A few highlights from my amazingly brief but incredibly concentrated tour of some top wine producers in Chile.
- At the middle to top end the wines are getting more and more Californian in their extreme ripeness, not just of fruit but tannins. In many cases this is a good thing. In a few, it has even been taken to extreme overripeness and a loss of refreshing fruit character.
- There is no doubt that there are some great Cabernet terroirs in Chile, in particular various sites in the most traditional area, Maipo, just east and south of Santiago, although Errazuriz' top wine Dom Maximiniano is a worthy ambassador for Aconcagua (and rather more successful in my view than the Mondavi joint venture Seña).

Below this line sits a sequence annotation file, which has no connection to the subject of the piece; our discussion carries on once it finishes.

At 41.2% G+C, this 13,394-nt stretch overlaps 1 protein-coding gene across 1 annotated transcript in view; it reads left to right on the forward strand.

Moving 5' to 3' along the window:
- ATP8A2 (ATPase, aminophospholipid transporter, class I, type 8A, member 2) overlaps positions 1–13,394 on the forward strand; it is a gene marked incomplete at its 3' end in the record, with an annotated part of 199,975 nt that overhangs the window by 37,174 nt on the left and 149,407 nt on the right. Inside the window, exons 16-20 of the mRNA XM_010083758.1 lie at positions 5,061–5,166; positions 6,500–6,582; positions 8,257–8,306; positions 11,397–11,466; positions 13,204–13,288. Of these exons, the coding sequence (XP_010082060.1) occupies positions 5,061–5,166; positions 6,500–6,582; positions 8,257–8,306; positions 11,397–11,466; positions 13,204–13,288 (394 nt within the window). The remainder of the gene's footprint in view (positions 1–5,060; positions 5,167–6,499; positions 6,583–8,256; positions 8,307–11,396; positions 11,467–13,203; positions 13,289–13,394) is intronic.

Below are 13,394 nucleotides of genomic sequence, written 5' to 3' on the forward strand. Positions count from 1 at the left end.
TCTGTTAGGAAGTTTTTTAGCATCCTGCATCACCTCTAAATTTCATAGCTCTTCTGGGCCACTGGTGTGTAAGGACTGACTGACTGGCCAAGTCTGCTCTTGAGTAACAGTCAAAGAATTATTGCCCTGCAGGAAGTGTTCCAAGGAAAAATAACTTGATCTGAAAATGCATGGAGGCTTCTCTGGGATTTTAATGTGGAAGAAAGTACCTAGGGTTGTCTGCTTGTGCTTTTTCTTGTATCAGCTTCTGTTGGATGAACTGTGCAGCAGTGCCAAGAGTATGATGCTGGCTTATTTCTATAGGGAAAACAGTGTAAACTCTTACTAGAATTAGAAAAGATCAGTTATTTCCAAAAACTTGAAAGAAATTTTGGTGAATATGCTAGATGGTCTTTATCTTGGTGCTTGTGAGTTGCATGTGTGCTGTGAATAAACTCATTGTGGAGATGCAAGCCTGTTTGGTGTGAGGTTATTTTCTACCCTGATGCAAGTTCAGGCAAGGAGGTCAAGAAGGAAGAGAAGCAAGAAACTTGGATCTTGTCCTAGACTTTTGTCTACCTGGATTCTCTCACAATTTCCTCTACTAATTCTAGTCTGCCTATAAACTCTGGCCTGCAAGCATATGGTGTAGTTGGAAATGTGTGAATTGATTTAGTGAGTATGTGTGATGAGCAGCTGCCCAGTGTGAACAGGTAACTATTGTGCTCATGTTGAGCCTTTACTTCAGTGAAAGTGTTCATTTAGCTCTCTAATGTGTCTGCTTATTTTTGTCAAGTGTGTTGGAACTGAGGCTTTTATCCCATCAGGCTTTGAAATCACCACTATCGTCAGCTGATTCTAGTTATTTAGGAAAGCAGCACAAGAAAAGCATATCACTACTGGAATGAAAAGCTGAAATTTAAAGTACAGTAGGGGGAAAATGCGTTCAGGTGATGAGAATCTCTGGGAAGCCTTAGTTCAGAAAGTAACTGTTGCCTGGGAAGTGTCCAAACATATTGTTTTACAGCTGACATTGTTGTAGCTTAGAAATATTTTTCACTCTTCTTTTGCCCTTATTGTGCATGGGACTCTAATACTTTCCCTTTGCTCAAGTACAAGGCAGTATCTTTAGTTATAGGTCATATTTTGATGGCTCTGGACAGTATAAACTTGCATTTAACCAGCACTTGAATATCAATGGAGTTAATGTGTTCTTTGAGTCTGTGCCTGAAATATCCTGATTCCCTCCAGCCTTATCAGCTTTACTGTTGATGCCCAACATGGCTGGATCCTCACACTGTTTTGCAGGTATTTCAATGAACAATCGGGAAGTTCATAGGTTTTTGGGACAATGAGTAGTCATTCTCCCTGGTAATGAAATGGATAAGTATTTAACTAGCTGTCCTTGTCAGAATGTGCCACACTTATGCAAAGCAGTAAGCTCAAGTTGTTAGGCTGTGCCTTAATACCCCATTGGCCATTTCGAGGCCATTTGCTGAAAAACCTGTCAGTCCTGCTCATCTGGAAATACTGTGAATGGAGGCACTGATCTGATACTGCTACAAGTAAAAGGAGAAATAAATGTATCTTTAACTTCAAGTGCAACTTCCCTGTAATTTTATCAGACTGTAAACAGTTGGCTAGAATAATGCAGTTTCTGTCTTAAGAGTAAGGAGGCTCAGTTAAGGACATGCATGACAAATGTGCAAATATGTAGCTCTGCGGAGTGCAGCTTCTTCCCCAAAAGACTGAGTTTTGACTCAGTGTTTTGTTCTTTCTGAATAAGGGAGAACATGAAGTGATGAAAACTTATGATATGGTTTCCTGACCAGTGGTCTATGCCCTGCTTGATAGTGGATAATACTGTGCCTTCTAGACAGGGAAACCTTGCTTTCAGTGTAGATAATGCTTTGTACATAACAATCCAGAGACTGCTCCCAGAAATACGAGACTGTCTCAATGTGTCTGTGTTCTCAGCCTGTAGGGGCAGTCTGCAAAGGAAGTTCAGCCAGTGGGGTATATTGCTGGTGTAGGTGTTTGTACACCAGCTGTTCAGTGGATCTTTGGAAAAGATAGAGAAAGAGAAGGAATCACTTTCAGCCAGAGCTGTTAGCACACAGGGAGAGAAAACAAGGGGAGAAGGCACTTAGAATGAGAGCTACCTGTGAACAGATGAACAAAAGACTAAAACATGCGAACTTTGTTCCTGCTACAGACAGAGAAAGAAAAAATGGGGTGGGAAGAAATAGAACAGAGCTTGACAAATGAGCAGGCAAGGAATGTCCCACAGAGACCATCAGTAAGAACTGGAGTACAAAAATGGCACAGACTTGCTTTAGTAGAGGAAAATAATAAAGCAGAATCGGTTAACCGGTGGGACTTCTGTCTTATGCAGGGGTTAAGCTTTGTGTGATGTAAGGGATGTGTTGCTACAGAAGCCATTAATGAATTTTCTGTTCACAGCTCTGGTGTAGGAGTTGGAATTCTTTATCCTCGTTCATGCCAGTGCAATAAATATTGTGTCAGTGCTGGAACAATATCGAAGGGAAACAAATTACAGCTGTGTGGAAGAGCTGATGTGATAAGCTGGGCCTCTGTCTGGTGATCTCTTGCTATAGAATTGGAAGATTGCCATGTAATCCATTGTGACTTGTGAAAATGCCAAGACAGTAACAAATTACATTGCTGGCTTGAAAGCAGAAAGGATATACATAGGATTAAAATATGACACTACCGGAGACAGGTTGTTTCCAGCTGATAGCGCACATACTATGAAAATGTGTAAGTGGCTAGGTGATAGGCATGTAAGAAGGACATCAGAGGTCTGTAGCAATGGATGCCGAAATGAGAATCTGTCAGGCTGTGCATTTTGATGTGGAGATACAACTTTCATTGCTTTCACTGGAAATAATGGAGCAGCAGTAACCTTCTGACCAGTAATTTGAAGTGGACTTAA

- Best value wines I tasted were the most recent releases from Concha y Toro's revamped Marques range which taste considerably more expensive than the £6.99 asked for them in the UK.
- Cono Sur have some seriously good Pinot Noir now – and not just the good value basic one based on Davis clones.
- The most interesting white wines I tasted, by quite a margin, were two blends: Casa Lapostolle's Tanao (rather Friuli-like and great with food) and a blend of Chardonnay, Viognier et al from the vertiginously improving Casa Silva whose new vineyards in the north-east of Colchagua really seem to be paying dividends.
Must fly, or at least drive, over the Andes.